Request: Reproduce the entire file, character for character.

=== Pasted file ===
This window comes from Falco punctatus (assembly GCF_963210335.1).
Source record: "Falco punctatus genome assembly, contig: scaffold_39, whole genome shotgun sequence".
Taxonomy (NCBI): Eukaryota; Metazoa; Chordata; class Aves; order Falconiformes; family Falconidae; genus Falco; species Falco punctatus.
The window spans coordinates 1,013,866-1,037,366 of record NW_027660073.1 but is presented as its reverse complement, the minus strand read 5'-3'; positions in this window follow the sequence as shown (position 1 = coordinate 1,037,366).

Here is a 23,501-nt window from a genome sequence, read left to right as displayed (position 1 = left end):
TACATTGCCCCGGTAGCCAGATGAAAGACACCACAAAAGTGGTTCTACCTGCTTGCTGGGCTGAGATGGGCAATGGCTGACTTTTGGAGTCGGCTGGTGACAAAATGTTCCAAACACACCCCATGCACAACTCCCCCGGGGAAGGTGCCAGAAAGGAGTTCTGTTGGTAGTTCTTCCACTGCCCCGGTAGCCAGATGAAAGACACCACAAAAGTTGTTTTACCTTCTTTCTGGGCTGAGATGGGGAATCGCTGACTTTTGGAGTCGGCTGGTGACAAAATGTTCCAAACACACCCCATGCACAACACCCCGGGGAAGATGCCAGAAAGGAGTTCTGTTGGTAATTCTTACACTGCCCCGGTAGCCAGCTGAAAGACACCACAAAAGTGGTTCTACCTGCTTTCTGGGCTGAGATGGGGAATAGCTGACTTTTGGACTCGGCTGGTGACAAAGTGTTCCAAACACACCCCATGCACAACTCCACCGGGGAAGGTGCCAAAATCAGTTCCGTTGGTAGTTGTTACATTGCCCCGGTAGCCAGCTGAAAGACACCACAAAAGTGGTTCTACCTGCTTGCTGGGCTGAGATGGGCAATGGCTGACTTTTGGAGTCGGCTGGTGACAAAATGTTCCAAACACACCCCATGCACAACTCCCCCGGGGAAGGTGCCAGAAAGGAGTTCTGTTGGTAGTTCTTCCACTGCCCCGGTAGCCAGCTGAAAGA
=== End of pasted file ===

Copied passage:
This window comes from Falco punctatus (assembly GCF_963210335.1).
Source record: "Falco punctatus genome assembly, contig: scaffold_39, whole genome shotgun sequence".
Taxonomy (NCBI): Eukaryota; Metazoa; Chordata; class Aves; order Falconiformes; family Falconidae; genus Falco; species Falco punctatus.
The window spans coordinates 1,013,866-1,037,366 of record NW_027660073.1 but is presented as its reverse complement, the minus strand read 5'-3'; positions in this window follow the sequence as shown (position 1 = coordinate 1,037,366).

Here is a 23,501-nt window from a genome sequence, read left to right as displayed (position 1 = left end):
TACATTGCCCCGGTAGCCAGATGAAAGACACCACAAAAGTGGTTCTACCTGCTTGCTGGGCTGAGATGGGCAATGGCTGACTTTTGGAGTCGGCTGGTGACAAAATGTTCCAAACACACCCCATGCACAACTCCCCCGGGGAAGGTGCCAGAAAGGAGTTCTGTTGGTAGTTCTTCCACTGCCCCGGTAGCCAGATGAAAGACACCACAAAAGTTGTTTTACCTTCTTTCTGGGCTGAGATGGGGAATCGCTGACTTTTGGAGTCGGCTGGTGACAAAATGTTCCAAACACACCCCATGCACAACACCCCGGGGAAGATGCCAGAAAGGAGTTCTGTTGGTAATTCTTACACTGCCCCGGTAGCCAGCTGAAAGACACCACAAAAGTGGTTCTACCTGCTTTCTGGGCTGAGATGGGGAATAGCTGACTTTTGGACTCGGCTGGTGACAAAGTGTTCCAAACACACCCCATGCACAACTCCACCGGGGAAGGTGCCAAAATCAGTTCCGTTGGTAGTTGTTACATTGCCCCGGTAGCCAGCTGAAAGACACCACAAAAGTGGTTCTACCTGCTTGCTGGGCTGAGATGGGCAATGGCTGACTTTTGGAGTCGGCTGGTGACAAAATGTTCCAAACACACCCCATGCACAACTCCCCCGGGGAAGGTGCCAGAAAGGAGTTCTGTTGGTAGTTCTTCCACTGCCCCGGTAGCCAGCTGAAAGA